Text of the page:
Unions are coming to IT—whether we like it or not. We should fear the worst. This is not necessarily to say that Im against unions; after all, my forebears were staunch advocates, and I inherited at least a partial belief in the effectiveness of unions.
There are now, however, far too many negative connotations. Unions have gotten too powerful and have upset the flow of business without necessarily protecting workers rights.
The poor public-relations face that union representatives have put on in many cases has probably contributed to the waning power of union bargaining and of union membership.
We are, however, seeing a return of unionization in strange places. The most interesting development has been in the medical and academic fields. Grad students who feel theyre taken advantage of as teachers assistants ridiculously think they need to unionize. Doctors, with the backing of the American Medical Association, have decided to unionize to take on massive HMOs.
The trend toward unionizing IT is also coming on very strong, and that has me worried. First, union ripples formed at Amazon.coms distribution centers. Then workers at a dot-com called eTown won a petition two weeks ago to vote on a union. eTown, of course, is a San Francisco company that worked its employees nearly to death while attempting to pay them in stock that ultimately became worthless.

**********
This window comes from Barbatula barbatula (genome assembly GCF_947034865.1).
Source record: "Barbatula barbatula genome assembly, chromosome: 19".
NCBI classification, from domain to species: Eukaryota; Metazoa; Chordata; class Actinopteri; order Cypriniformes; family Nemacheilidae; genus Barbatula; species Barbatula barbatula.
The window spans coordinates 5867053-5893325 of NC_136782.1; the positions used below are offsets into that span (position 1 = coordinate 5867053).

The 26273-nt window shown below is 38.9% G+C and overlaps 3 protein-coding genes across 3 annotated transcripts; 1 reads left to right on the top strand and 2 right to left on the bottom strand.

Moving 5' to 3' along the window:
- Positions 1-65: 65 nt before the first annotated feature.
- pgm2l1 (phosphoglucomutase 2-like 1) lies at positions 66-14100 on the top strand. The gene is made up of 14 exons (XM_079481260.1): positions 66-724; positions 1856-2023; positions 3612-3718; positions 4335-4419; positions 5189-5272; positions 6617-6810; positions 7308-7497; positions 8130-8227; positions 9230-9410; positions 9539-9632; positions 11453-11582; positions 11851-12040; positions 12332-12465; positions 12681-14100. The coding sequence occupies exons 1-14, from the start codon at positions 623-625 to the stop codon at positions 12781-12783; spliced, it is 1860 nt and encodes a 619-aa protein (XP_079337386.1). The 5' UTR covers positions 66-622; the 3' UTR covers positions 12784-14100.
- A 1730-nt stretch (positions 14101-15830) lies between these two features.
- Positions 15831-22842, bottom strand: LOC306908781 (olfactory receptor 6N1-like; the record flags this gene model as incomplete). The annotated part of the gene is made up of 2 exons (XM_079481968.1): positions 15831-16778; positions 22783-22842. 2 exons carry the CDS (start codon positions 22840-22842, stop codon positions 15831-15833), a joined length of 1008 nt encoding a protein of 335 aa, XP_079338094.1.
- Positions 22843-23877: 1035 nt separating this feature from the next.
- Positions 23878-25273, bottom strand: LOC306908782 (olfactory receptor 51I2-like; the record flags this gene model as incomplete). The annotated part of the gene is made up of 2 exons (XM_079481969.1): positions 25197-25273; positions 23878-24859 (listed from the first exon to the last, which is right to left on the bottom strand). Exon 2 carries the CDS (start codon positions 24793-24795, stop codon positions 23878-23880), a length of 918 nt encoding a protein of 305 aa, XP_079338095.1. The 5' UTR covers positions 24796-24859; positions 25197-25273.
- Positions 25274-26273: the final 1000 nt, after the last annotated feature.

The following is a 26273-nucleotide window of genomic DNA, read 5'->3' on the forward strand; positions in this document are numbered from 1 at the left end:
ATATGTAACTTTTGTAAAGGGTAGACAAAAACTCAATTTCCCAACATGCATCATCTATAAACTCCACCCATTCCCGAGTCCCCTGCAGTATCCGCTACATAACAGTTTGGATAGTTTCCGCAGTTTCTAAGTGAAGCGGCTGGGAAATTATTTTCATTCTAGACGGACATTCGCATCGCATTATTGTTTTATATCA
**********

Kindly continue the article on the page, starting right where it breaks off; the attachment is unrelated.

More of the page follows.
The timing is ripe for IT unionization. Its very much an IT employees market, and IT employees work incredibly long hours, often in amazingly bad conditions. The stress level is high, and though many IT people get paid excellent salaries, many others do not. There are also salary inequities that need to be overcome, especially concerning women and minority IT workers. Unionization, in other words, will happen, and Im not sure were prepared for it.
Unions could solve some of our short-term IT labor problems. But, over the long haul, unionization of IT will hurt us, since unions tend to sacrifice innovation for these temporary benefits. Unions reduce IT workers to assembly-line professionals, something that should scare the wits out of anyone who grew up in the computer industry.
Correction: I worded a sentence poorly in my last column on the Intel P4 and Rambus. There are no timing problems with Rambus memory. Engineers at the motherboard companies had difficulties getting RDRAM integrated into their motherboards, leading to their own yield problems.